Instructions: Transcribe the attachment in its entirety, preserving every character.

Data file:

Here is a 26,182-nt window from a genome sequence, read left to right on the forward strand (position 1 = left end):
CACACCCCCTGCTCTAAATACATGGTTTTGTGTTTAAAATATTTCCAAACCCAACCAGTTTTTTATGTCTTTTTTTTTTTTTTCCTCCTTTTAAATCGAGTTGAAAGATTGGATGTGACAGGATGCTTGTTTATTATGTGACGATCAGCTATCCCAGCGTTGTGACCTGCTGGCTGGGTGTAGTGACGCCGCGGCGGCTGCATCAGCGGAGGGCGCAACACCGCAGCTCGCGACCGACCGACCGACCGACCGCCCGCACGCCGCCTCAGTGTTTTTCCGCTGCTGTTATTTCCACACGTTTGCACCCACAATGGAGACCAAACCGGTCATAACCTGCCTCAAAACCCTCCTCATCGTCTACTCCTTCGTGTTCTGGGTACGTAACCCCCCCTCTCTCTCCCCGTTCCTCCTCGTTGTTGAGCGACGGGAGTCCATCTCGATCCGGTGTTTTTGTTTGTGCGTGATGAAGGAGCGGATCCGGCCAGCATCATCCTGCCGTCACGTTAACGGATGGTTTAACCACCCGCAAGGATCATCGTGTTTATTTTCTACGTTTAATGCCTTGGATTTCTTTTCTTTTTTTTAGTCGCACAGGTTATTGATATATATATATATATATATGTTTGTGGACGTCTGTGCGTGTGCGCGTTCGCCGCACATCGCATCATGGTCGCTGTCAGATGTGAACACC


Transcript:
Here is a 26,182-nt window from a genome sequence, read left to right on the forward strand (position 1 = left end):
CACACCCCCTGCTCTAAATACATGGTTTTGTGTTTAAAATATTTCCAAACCCAACCAGTTTTTTATGTCTTTTTTTTTTTTTTCCTCCTTTTAAATCGAGTTGAAAGATTGGATGTGACAGGATGCTTGTTTATTATGTGACGATCAGCTATCCCAGCGTTGTGACCTGCTGGCTGGGTGTAGTGACGCCGCGGCGGCTGCATCAGCGGAGGGCGCAACACCGCAGCTCGCGACCGACCGACCGACCGACCGCCCGCACGCCGCCTCAGTGTTTTTCCGCTGCTGTTATTTCCACACGTTTGCACCCACAATGGAGACCAAACCGGTCATAACCTGCCTCAAAACCCTCCTCATCGTCTACTCCTTCGTGTTCTGGGTACGTAACCCCCCCTCTCTCTCCCCGTTCCTCCTCGTTGTTGAGCGACGGGAGTCCATCTCGATCCGGTGTTTTTGTTTGTGCGTGATGAAGGAGCGGATCCGGCCAGCATCATCCTGCCGTCACGTTAACGGATGGTTTAACCACCCGCAAGGATCATCGTGTTTATTTTCTACGTTTAATGCCTTGGATTTCTTTTCTTTTTTTTAGTCGCACAGGTTATTGATATATATATATATATATATGTTTGTGGACGTCTGTGCGTGTGCGCGTTCGCCGCACATCGCATCATGGTCGCTGTCAGATGTGAACACC